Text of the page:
Summer Guide: Pulitzer Winner Jonathan Weiner Follows the Search for Immortality

Long for This World examines the scientific battle against aging

The Return
By Roberto Bolaño, July

Each of the stories in Bolaño's second collection, several of which appeared in The New Yorker and Playboy, read as if it was written in one furious sitting, Bolaño's bony hand fighting to keep pace with the relentless invention or recollection of scenes, characters, and dialogue. There are fallen women, and detectives, and dusty strung-out guys from the narrator's past who suddenly appear, then fade into oblivion again. Somehow it all feels completely real. (His third collection, The Insufferable Gaucho, comes out in August.) New Directions, 205 pp., $23.95

Talking to Girls About Duran Duran
By Rob Sheffield, July

Most people say "Nirvana" or "grunge" when asked what defined the '90s. Sheffield's first memoir, Love Is a Mixtape, analyzed that connection with chatty, heart-on-the-sleeve precision. His new one candidly examines his flailing adolescence through the prism of '80s rock hits. Your favorite Hall & Oates song, for example, determined "what kind of idiot" you were, and Paul McCartney's "No More Lonely Nights" taught him that "not worshipping a girl was a waste of time." Dutton, 288 pp., $25.95

By Rosanne Cash, August

Rosanne Cash was born a month before her dad's first single, "Cry, Cry, Cry," was released on Sun Records. The birth was apparently hell on her mom ("It sounded like a mean-spirited, medieval exercise in physical endurance," Cash writes), and seems to have foreshadowed the emotional rockiness ahead, courtesy of JC. But Rosanne got through it, leaving behind a trail of heartrending, genre-crossing songs, all of which now look like preparation for this deeply felt and gorgeously written memoir. Viking, 253 pp., $26.95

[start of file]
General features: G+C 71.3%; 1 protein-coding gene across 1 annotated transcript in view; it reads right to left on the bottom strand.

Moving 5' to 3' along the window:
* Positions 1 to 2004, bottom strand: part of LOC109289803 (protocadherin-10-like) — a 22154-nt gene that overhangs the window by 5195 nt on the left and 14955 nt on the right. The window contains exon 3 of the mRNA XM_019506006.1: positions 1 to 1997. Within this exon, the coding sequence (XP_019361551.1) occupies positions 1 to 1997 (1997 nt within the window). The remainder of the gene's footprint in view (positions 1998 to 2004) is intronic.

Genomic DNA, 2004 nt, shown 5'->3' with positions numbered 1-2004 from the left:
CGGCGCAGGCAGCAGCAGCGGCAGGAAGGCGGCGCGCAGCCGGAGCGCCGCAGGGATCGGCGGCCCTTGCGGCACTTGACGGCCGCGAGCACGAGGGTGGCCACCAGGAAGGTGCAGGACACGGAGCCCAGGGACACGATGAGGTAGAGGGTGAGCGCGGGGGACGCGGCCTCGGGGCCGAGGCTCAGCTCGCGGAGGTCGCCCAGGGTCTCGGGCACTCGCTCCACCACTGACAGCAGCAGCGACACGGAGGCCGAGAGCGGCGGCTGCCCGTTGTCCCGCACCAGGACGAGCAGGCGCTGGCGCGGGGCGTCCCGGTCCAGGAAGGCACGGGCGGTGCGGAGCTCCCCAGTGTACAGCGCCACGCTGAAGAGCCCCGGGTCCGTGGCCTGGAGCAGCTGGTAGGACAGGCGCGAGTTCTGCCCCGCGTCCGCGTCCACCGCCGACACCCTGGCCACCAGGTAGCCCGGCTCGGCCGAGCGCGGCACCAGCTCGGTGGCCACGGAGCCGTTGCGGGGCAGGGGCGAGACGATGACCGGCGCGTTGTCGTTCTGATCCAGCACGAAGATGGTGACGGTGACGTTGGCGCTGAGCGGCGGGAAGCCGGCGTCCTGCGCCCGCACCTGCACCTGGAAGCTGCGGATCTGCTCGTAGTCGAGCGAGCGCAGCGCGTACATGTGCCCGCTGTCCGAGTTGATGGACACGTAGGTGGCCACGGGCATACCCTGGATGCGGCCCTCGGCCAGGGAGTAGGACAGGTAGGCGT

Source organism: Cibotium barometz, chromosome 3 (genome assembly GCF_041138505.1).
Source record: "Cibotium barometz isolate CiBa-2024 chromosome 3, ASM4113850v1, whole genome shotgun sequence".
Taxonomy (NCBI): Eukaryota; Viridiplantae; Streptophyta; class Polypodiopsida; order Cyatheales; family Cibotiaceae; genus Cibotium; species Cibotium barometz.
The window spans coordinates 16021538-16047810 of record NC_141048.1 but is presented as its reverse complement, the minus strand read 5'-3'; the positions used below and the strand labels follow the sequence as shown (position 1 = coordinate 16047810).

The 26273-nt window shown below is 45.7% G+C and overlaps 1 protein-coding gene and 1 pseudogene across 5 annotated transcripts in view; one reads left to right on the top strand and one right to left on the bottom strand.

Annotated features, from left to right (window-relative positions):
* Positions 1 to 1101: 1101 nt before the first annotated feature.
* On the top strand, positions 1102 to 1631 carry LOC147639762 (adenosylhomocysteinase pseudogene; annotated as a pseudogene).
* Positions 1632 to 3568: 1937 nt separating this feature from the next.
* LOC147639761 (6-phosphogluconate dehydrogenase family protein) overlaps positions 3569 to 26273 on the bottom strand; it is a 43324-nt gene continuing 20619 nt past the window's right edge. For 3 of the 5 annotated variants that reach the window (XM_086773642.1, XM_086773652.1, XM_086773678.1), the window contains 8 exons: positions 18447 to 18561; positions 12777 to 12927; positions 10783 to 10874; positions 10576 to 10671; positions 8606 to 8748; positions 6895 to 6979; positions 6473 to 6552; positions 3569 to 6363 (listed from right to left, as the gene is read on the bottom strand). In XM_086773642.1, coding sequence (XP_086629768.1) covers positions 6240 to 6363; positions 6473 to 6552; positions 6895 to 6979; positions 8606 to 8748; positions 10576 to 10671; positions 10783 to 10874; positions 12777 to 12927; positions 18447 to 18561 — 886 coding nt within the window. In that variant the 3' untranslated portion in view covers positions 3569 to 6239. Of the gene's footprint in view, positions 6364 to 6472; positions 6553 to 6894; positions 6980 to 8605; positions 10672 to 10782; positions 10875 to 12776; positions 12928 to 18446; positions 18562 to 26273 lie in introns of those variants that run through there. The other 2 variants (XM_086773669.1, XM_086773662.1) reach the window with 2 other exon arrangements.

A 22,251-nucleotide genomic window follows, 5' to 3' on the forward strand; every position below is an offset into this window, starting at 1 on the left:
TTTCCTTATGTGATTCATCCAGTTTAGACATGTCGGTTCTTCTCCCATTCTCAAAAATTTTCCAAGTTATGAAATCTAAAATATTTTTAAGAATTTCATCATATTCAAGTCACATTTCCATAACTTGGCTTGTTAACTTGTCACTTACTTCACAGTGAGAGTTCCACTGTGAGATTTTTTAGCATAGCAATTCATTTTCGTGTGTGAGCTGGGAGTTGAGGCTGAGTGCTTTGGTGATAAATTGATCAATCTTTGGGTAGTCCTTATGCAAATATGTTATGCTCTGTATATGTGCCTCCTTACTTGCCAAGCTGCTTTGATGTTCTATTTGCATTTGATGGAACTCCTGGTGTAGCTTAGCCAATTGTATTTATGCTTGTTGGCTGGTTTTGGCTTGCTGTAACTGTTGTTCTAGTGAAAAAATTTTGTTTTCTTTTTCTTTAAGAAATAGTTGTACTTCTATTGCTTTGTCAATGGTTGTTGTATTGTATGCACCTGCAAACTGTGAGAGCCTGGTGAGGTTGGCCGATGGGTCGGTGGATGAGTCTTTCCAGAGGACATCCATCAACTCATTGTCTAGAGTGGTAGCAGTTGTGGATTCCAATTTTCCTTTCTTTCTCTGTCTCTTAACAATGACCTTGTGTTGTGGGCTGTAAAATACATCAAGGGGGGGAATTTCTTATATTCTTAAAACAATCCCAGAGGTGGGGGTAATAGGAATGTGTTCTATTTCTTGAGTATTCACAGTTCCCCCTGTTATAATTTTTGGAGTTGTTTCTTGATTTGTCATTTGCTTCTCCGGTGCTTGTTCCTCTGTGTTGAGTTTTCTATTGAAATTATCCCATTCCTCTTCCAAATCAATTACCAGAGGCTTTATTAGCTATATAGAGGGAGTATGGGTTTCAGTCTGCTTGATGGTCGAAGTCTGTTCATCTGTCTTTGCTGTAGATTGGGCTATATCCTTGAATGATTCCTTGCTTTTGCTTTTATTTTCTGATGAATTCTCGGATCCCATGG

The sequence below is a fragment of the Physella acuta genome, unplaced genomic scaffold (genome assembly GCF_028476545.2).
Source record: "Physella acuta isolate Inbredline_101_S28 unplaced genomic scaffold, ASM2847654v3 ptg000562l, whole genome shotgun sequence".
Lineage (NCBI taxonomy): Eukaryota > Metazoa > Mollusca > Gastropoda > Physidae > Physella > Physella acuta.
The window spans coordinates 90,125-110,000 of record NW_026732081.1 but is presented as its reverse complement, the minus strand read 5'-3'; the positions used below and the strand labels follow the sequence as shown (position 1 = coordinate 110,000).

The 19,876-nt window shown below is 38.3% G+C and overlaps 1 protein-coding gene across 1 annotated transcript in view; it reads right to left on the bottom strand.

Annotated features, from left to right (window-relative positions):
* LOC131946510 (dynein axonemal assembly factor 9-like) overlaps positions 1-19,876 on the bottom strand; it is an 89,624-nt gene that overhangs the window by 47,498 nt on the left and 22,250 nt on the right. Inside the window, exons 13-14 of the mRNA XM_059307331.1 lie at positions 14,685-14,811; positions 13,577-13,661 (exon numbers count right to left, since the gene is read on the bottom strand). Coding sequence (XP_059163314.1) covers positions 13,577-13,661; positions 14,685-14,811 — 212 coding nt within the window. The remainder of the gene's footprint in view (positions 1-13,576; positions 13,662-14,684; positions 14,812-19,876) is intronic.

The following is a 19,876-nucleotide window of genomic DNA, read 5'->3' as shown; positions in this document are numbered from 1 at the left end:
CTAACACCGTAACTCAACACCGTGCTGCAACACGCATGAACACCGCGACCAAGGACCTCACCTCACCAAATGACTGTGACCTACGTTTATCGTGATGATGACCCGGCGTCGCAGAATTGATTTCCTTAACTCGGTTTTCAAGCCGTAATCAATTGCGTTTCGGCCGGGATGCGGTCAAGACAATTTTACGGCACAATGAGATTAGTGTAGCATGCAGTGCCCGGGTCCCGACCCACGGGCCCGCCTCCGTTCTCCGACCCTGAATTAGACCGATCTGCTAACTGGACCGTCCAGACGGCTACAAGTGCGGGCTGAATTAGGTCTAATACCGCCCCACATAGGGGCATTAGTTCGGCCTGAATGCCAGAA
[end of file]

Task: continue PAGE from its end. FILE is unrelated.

Packing for Mars
By Mary Roach, August

Having energetically explored sex and death in three previous books (Stiff, Spook, and Bonk), bestselling author Mary Roach is now interested in space. But since NASA endlessly simulates all future space activities, it's possible, in a sense, to visit space without ever leaving Earth. Accordingly, Roach travels to Florida and asks burning questions such as: How is the passing of bodily fluids accomplished at zero gravity? Her signature wit and optimism are here in spades. W.W. Norton, 322 pp., $25.95

Proust's Overcoat
By Lorenza Foschini, August

Subtitled The True Story of One Man's Passion for All Things Proust, Foschini's slim but vivid volume relates the story of Jacques Guerin, a collector, bibliophile, and Parisian perfume maker. Guerin rescued many of the late novelist's possessions (overcoat, rug, drawings) from the clutches of his family, who disapproved of Marcel's homosexual and anti-bourgeois leanings and wanted the artifacts destroyed. Considering Proust's sympathy for the "souls trapped in inanimate objects," Guerin did him a huge favor. Likewise Foschini in rendering his passionate, obsessive quest. Ecco, 144 pp., $19.99

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